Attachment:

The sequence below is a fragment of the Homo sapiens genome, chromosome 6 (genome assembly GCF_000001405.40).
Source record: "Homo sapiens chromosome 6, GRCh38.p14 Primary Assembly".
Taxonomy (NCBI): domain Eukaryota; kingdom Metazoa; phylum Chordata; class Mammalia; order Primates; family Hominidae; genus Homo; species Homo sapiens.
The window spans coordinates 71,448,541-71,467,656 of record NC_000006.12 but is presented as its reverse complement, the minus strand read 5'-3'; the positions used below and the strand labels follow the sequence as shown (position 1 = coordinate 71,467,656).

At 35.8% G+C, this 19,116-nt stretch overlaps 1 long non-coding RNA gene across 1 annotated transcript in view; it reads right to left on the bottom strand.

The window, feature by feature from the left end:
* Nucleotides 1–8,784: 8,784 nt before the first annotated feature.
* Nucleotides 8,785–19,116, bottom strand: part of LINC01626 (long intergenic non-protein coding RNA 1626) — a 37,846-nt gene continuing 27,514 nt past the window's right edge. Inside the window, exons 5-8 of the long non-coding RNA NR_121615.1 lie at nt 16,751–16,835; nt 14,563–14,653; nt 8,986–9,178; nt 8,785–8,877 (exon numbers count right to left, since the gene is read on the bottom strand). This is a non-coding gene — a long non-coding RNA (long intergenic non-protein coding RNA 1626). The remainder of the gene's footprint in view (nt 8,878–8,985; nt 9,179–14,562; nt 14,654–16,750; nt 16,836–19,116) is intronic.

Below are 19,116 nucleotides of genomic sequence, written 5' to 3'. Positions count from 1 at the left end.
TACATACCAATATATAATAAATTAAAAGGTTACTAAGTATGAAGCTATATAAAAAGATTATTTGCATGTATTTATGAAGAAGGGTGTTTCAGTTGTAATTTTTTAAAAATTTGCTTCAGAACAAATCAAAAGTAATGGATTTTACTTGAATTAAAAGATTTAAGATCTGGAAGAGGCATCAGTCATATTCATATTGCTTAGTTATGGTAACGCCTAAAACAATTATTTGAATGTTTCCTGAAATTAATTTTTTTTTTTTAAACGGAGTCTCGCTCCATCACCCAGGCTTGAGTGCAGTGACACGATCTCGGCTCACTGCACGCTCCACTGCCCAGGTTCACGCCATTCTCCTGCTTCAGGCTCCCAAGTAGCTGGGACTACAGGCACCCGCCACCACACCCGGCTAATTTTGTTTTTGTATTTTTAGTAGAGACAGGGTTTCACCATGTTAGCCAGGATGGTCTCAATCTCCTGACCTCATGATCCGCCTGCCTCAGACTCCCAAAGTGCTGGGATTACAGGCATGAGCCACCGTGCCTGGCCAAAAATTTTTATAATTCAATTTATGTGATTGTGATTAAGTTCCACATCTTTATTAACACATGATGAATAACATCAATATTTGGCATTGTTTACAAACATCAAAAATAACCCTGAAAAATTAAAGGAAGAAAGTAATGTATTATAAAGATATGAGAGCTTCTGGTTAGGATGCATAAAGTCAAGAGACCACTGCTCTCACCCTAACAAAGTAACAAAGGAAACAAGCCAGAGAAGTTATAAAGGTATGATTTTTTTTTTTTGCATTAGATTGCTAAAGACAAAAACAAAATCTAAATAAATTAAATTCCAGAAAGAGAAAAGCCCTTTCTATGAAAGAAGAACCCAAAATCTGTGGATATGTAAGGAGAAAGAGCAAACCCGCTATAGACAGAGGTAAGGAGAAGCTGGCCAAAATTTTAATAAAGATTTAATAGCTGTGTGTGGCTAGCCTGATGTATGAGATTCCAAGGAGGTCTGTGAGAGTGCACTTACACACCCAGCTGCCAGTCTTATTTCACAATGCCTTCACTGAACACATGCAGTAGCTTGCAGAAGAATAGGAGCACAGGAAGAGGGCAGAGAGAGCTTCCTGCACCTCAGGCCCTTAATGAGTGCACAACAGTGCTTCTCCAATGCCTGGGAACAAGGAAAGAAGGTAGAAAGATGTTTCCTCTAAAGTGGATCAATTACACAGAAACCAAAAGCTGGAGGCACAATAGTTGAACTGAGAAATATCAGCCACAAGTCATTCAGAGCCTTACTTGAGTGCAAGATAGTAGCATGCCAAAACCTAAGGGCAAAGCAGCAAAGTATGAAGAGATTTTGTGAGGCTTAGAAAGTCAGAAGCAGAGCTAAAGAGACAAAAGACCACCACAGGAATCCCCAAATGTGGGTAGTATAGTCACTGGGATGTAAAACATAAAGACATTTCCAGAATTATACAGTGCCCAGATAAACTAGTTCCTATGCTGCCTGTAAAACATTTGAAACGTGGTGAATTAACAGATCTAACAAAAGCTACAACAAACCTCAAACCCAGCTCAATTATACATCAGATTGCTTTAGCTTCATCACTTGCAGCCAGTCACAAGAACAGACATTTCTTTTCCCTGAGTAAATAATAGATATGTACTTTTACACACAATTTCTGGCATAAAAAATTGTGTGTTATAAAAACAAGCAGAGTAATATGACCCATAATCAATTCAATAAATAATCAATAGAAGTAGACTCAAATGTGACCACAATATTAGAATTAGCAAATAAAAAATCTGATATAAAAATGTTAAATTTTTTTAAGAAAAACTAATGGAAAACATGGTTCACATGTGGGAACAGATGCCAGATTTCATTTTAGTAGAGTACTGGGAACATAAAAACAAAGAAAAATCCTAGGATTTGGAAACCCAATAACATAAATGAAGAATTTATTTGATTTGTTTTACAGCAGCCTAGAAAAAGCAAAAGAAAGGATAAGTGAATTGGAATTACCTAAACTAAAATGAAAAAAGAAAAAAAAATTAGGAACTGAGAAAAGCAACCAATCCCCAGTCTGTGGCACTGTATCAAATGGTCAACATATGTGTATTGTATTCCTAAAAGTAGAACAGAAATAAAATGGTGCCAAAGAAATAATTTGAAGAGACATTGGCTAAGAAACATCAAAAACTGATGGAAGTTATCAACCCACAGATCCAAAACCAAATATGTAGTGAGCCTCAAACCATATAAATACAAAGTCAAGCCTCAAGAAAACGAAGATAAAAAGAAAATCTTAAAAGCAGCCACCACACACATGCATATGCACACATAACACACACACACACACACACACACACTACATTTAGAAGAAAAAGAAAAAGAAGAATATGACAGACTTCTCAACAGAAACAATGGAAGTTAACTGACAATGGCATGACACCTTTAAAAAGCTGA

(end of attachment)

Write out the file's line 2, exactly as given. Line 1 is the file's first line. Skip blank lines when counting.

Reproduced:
Source record: "Homo sapiens chromosome 6, GRCh38.p14 Primary Assembly".